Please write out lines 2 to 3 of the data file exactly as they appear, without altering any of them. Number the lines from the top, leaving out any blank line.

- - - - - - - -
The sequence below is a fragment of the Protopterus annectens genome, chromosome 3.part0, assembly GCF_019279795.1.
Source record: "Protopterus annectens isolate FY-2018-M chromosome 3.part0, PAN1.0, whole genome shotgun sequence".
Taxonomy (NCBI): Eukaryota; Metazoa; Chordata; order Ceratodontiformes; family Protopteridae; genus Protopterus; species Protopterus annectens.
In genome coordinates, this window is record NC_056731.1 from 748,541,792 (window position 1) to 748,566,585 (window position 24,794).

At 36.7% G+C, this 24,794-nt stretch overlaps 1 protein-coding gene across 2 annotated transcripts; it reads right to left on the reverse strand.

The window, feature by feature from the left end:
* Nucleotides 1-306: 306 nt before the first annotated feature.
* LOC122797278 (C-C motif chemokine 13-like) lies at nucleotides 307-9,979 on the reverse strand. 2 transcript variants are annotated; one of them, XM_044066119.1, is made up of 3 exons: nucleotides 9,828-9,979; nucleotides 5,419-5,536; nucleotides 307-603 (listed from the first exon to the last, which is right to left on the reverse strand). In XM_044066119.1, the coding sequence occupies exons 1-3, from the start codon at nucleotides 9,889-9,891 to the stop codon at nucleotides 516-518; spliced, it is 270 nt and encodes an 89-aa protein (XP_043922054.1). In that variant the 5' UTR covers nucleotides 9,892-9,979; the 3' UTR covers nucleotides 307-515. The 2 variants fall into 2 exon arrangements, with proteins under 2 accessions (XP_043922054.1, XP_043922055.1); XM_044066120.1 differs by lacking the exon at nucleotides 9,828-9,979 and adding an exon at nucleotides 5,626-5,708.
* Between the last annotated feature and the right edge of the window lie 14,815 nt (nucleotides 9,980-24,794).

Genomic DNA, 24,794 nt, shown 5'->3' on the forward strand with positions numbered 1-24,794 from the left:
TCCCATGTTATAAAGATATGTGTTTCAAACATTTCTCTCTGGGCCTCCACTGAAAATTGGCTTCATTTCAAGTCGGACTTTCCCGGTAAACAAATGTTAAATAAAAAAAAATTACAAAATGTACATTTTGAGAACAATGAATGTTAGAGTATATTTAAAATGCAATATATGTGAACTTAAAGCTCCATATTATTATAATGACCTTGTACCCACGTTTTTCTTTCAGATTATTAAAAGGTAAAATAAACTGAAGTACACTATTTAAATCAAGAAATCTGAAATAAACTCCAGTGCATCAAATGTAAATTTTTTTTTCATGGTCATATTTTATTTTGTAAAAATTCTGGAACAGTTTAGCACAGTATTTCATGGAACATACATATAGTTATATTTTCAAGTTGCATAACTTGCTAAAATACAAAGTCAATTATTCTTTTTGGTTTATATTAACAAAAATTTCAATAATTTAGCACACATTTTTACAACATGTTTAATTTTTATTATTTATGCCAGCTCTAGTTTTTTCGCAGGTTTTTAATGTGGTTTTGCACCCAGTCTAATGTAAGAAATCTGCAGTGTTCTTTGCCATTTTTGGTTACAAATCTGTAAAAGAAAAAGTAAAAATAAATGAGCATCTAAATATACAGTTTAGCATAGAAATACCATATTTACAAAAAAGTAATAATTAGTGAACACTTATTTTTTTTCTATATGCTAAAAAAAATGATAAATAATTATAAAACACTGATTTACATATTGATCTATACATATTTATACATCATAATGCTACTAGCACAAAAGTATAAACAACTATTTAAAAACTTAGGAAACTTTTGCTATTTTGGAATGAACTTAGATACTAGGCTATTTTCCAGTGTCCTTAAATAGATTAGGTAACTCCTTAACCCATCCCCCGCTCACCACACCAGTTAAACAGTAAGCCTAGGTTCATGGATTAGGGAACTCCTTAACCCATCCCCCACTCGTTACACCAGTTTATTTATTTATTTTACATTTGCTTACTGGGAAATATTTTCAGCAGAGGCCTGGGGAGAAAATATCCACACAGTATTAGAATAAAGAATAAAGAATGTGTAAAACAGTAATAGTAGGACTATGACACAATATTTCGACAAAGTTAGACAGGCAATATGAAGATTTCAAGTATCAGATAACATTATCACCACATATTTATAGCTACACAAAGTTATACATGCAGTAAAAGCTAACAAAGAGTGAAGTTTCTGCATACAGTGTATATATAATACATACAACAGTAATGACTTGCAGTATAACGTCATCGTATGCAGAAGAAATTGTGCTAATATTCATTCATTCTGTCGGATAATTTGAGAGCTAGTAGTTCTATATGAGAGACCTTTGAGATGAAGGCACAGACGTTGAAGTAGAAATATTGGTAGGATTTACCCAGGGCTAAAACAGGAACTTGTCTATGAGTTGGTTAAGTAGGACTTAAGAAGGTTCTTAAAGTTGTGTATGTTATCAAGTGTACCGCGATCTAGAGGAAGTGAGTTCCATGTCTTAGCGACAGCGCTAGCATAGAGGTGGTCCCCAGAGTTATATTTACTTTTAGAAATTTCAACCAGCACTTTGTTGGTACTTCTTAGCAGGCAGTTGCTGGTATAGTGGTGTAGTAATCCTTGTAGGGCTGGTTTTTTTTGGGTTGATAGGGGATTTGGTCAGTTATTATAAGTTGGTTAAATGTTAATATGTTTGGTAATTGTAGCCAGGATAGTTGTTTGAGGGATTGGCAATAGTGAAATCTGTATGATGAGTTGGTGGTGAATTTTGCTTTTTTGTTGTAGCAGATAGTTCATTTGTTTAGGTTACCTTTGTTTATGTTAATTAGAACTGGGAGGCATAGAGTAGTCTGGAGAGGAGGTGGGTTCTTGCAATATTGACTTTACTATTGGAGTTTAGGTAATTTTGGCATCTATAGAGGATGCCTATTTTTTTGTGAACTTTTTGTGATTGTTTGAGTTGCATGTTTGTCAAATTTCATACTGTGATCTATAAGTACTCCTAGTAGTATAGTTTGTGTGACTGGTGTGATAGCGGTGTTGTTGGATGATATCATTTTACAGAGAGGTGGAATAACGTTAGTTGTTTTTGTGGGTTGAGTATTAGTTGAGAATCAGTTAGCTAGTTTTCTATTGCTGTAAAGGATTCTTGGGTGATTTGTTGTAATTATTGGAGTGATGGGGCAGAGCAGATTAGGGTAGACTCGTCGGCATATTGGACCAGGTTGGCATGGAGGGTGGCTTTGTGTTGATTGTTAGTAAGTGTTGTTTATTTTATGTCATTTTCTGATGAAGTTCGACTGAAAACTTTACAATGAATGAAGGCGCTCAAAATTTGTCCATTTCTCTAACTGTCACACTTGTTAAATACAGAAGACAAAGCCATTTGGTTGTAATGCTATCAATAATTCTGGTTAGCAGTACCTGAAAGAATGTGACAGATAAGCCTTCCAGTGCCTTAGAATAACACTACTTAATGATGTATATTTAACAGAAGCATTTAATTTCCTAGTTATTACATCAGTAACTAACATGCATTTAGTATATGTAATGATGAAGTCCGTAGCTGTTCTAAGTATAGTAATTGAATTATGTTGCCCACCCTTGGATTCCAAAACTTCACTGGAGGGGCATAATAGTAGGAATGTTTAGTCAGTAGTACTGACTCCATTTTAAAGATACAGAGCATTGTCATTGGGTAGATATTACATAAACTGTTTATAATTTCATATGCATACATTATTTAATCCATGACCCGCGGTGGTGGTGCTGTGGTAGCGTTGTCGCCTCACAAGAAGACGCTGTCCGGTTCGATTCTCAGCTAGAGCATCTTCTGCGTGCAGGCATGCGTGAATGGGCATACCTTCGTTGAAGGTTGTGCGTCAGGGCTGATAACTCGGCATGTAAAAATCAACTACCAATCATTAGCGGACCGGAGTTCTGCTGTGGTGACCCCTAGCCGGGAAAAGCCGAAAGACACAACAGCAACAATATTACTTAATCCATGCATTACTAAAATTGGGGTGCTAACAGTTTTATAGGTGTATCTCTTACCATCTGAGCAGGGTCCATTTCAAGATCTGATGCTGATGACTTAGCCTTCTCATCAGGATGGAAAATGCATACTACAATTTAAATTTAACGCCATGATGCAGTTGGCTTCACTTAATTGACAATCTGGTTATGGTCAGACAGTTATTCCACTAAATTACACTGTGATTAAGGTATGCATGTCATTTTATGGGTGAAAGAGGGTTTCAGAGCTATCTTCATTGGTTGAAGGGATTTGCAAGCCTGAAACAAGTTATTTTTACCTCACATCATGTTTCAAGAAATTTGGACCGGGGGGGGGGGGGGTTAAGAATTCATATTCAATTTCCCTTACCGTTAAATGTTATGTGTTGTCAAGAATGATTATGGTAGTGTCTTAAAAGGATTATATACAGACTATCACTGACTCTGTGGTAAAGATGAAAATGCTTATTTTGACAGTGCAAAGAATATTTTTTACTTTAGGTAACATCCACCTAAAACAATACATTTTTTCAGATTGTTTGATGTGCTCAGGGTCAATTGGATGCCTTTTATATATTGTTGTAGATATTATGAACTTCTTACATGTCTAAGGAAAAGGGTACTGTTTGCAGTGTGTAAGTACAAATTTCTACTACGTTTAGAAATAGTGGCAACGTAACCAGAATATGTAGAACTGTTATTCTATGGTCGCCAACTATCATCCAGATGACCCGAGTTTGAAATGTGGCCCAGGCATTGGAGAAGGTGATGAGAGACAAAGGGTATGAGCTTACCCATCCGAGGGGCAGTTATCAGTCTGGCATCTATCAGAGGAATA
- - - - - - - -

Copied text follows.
Source record: "Protopterus annectens isolate FY-2018-M chromosome 3.part0, PAN1.0, whole genome shotgun sequence".
Taxonomy (NCBI): Eukaryota; Metazoa; Chordata; order Ceratodontiformes; family Protopteridae; genus Protopterus; species Protopterus annectens.